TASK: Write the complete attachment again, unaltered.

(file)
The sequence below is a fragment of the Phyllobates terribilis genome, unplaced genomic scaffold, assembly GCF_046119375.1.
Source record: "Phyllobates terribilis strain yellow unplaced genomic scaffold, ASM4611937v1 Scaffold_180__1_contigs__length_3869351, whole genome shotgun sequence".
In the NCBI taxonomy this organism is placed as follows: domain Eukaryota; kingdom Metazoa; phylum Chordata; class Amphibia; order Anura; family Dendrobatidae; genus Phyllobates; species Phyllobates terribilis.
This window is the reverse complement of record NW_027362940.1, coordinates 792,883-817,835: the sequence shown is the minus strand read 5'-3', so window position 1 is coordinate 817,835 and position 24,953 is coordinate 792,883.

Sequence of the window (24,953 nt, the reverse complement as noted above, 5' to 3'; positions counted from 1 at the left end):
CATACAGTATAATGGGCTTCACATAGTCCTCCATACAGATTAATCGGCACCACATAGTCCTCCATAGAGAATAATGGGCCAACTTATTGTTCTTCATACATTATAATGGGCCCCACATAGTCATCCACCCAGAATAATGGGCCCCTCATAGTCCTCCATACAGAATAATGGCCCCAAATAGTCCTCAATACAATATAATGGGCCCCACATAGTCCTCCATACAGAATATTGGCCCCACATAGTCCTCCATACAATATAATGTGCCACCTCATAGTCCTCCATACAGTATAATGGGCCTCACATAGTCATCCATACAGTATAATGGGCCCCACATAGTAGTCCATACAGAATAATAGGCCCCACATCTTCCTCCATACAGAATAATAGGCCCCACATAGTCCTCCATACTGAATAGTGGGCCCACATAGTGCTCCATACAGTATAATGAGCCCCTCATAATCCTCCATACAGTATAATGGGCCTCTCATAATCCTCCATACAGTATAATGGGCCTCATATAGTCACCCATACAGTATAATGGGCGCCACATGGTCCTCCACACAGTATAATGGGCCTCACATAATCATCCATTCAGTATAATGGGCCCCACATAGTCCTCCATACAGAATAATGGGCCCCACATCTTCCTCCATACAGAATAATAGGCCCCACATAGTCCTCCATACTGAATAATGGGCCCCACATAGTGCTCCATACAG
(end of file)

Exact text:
The sequence below is a fragment of the Phyllobates terribilis genome, unplaced genomic scaffold, assembly GCF_046119375.1.
Source record: "Phyllobates terribilis strain yellow unplaced genomic scaffold, ASM4611937v1 Scaffold_180__1_contigs__length_3869351, whole genome shotgun sequence".
In the NCBI taxonomy this organism is placed as follows: domain Eukaryota; kingdom Metazoa; phylum Chordata; class Amphibia; order Anura; family Dendrobatidae; genus Phyllobates; species Phyllobates terribilis.
This window is the reverse complement of record NW_027362940.1, coordinates 792,883-817,835: the sequence shown is the minus strand read 5'-3', so window position 1 is coordinate 817,835 and position 24,953 is coordinate 792,883.

Sequence of the window (24,953 nt, the reverse complement as noted above, 5' to 3'; positions counted from 1 at the left end):
CATACAGTATAATGGGCTTCACATAGTCCTCCATACAGATTAATCGGCACCACATAGTCCTCCATAGAGAATAATGGGCCAACTTATTGTTCTTCATACATTATAATGGGCCCCACATAGTCATCCACCCAGAATAATGGGCCCCTCATAGTCCTCCATACAGAATAATGGCCCCAAATAGTCCTCAATACAATATAATGGGCCCCACATAGTCCTCCATACAGAATATTGGCCCCACATAGTCCTCCATACAATATAATGTGCCACCTCATAGTCCTCCATACAGTATAATGGGCCTCACATAGTCATCCATACAGTATAATGGGCCCCACATAGTAGTCCATACAGAATAATAGGCCCCACATCTTCCTCCATACAGAATAATAGGCCCCACATAGTCCTCCATACTGAATAGTGGGCCCACATAGTGCTCCATACAGTATAATGAGCCCCTCATAATCCTCCATACAGTATAATGGGCCTCTCATAATCCTCCATACAGTATAATGGGCCTCATATAGTCACCCATACAGTATAATGGGCGCCACATGGTCCTCCACACAGTATAATGGGCCTCACATAATCATCCATTCAGTATAATGGGCCCCACATAGTCCTCCATACAGAATAATGGGCCCCACATCTTCCTCCATACAGAATAATAGGCCCCACATAGTCCTCCATACTGAATAATGGGCCCCACATAGTGCTCCATACAG